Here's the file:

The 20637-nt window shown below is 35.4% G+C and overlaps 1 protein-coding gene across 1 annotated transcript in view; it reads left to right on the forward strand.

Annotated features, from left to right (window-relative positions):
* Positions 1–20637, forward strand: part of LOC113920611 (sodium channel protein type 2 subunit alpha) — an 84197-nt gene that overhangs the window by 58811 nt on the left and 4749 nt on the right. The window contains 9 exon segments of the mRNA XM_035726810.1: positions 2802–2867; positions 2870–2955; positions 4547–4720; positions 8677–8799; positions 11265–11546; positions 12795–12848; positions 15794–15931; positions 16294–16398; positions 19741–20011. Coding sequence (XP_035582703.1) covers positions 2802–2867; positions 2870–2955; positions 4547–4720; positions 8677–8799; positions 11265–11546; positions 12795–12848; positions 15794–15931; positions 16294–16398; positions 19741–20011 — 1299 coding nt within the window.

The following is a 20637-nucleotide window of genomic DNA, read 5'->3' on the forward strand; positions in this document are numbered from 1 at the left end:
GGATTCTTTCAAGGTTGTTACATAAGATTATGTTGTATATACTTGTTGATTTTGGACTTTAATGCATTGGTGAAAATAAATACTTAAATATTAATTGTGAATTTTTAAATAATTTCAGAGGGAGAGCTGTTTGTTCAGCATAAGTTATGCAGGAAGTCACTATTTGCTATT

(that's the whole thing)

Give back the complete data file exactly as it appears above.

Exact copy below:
The 20637-nt window shown below is 35.4% G+C and overlaps 1 protein-coding gene across 1 annotated transcript in view; it reads left to right on the forward strand.

Annotated features, from left to right (window-relative positions):
* Positions 1–20637, forward strand: part of LOC113920611 (sodium channel protein type 2 subunit alpha) — an 84197-nt gene that overhangs the window by 58811 nt on the left and 4749 nt on the right. The window contains 9 exon segments of the mRNA XM_035726810.1: positions 2802–2867; positions 2870–2955; positions 4547–4720; positions 8677–8799; positions 11265–11546; positions 12795–12848; positions 15794–15931; positions 16294–16398; positions 19741–20011. Coding sequence (XP_035582703.1) covers positions 2802–2867; positions 2870–2955; positions 4547–4720; positions 8677–8799; positions 11265–11546; positions 12795–12848; positions 15794–15931; positions 16294–16398; positions 19741–20011 — 1299 coding nt within the window.

The following is a 20637-nucleotide window of genomic DNA, read 5'->3' on the forward strand; positions in this document are numbered from 1 at the left end:
GGATTCTTTCAAGGTTGTTACATAAGATTATGTTGTATATACTTGTTGATTTTGGACTTTAATGCATTGGTGAAAATAAATACTTAAATATTAATTGTGAATTTTTAAATAATTTCAGAGGGAGAGCTGTTTGTTCAGCATAAGTTATGCAGGAAGTCACTATTTGCTATT